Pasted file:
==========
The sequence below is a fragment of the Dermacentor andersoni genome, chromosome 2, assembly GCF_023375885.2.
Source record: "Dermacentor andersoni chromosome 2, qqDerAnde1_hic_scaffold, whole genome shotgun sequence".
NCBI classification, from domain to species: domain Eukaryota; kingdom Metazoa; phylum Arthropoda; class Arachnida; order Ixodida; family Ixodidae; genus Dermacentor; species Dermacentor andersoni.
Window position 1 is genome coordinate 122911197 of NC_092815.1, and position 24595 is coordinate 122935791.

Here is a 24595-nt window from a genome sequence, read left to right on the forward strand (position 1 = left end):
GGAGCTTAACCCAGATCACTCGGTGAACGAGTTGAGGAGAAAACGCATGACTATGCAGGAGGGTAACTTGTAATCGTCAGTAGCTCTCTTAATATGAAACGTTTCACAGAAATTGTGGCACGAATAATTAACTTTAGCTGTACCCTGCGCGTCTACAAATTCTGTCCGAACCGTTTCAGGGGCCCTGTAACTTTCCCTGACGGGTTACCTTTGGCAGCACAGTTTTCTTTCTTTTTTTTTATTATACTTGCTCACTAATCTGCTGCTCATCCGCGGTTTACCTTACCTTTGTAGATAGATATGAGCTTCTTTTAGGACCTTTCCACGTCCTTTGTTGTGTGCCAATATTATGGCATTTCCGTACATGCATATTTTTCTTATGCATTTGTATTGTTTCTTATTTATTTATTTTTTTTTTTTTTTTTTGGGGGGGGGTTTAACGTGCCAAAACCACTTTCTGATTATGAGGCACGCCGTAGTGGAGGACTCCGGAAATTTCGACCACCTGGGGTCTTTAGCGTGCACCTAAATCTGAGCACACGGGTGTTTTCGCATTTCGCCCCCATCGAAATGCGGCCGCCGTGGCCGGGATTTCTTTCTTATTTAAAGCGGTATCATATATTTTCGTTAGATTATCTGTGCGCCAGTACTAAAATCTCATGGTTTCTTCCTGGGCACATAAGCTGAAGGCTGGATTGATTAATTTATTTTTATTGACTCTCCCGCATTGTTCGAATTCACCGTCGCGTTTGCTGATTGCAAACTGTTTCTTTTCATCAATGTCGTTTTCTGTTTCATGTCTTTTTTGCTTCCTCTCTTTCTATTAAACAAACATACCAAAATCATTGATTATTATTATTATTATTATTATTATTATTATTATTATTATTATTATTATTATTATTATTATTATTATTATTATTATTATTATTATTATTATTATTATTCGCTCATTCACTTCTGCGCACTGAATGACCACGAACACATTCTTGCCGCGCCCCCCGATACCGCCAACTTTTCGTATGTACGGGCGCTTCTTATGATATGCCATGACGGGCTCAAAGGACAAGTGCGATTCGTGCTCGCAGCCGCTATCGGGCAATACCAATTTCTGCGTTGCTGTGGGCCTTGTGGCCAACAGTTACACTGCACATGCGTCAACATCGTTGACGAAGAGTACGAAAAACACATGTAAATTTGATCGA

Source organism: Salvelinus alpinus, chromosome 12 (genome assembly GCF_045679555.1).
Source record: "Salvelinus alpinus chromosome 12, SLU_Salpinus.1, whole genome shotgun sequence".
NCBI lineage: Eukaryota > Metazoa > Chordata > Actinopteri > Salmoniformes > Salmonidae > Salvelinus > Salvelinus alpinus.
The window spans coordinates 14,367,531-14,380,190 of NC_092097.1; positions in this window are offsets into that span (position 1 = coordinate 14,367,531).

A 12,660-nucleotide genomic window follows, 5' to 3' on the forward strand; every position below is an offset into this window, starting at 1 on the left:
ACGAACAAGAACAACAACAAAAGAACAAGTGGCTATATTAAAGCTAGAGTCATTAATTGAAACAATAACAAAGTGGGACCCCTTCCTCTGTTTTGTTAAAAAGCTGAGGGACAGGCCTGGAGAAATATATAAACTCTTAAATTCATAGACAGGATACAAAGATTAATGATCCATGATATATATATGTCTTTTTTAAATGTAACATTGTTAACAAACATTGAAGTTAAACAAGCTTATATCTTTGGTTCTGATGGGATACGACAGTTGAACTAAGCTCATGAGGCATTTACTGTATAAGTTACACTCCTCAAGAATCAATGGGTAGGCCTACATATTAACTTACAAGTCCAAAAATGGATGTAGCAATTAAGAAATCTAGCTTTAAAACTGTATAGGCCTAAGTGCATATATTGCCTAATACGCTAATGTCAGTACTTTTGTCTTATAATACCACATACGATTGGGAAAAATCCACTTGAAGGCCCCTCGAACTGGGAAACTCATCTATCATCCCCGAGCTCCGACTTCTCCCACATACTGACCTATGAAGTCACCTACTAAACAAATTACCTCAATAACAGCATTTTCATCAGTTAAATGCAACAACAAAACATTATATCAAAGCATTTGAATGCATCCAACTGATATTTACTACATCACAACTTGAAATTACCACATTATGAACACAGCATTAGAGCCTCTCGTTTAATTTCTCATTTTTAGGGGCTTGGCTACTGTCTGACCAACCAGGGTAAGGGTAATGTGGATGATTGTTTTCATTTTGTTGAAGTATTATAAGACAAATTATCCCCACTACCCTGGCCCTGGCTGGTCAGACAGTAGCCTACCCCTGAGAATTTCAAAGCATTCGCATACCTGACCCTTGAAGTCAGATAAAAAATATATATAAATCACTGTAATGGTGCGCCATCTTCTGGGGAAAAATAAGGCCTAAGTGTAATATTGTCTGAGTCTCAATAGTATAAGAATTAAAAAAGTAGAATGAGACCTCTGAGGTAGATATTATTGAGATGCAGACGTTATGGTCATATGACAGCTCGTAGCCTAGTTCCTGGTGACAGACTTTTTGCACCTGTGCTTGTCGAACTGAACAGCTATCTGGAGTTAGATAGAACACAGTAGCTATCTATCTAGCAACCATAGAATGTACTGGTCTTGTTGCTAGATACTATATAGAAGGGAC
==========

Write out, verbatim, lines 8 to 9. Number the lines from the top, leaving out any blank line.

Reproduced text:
Source record: "Salvelinus alpinus chromosome 12, SLU_Salpinus.1, whole genome shotgun sequence".
NCBI lineage: Eukaryota > Metazoa > Chordata > Actinopteri > Salmoniformes > Salmonidae > Salvelinus > Salvelinus alpinus.